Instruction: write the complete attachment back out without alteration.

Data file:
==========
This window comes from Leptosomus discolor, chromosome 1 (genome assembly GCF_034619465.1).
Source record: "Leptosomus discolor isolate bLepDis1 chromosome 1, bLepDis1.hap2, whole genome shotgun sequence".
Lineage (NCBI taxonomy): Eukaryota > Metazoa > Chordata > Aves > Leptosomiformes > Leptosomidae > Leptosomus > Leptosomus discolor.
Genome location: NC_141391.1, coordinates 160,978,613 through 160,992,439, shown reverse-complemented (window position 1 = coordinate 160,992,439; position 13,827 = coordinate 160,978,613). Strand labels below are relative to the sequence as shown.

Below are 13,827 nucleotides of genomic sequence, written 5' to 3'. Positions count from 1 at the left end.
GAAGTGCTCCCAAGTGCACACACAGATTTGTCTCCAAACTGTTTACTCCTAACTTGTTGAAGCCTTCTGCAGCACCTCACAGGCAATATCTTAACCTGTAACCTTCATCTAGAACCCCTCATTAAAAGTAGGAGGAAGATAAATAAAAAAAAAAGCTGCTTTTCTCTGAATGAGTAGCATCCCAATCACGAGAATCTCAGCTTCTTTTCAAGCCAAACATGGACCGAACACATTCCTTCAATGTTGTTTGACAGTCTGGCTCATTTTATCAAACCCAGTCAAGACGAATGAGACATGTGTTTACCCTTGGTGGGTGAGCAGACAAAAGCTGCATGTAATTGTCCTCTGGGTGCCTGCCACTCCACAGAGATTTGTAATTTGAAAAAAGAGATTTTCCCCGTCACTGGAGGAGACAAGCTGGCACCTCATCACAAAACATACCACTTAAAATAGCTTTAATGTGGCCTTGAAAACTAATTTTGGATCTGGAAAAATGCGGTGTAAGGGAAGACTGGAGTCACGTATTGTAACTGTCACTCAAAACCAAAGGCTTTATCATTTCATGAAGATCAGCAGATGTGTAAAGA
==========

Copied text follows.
This window comes from Leptosomus discolor, chromosome 1 (genome assembly GCF_034619465.1).
Source record: "Leptosomus discolor isolate bLepDis1 chromosome 1, bLepDis1.hap2, whole genome shotgun sequence".
Lineage (NCBI taxonomy): Eukaryota > Metazoa > Chordata > Aves > Leptosomiformes > Leptosomidae > Leptosomus > Leptosomus discolor.
Genome location: NC_141391.1, coordinates 160,978,613 through 160,992,439, shown reverse-complemented (window position 1 = coordinate 160,992,439; position 13,827 = coordinate 160,978,613). Strand labels below are relative to the sequence as shown.

Below are 13,827 nucleotides of genomic sequence, written 5' to 3'. Positions count from 1 at the left end.
GAAGTGCTCCCAAGTGCACACACAGATTTGTCTCCAAACTGTTTACTCCTAACTTGTTGAAGCCTTCTGCAGCACCTCACAGGCAATATCTTAACCTGTAACCTTCATCTAGAACCCCTCATTAAAAGTAGGAGGAAGATAAATAAAAAAAAAAGCTGCTTTTCTCTGAATGAGTAGCATCCCAATCACGAGAATCTCAGCTTCTTTTCAAGCCAAACATGGACCGAACACATTCCTTCAATGTTGTTTGACAGTCTGGCTCATTTTATCAAACCCAGTCAAGACGAATGAGACATGTGTTTACCCTTGGTGGGTGAGCAGACAAAAGCTGCATGTAATTGTCCTCTGGGTGCCTGCCACTCCACAGAGATTTGTAATTTGAAAAAAGAGATTTTCCCCGTCACTGGAGGAGACAAGCTGGCACCTCATCACAAAACATACCACTTAAAATAGCTTTAATGTGGCCTTGAAAACTAATTTTGGATCTGGAAAAATGCGGTGTAAGGGAAGACTGGAGTCACGTATTGTAACTGTCACTCAAAACCAAAGGCTTTATCATTTCATGAAGATCAGCAGATGTGTAAAGA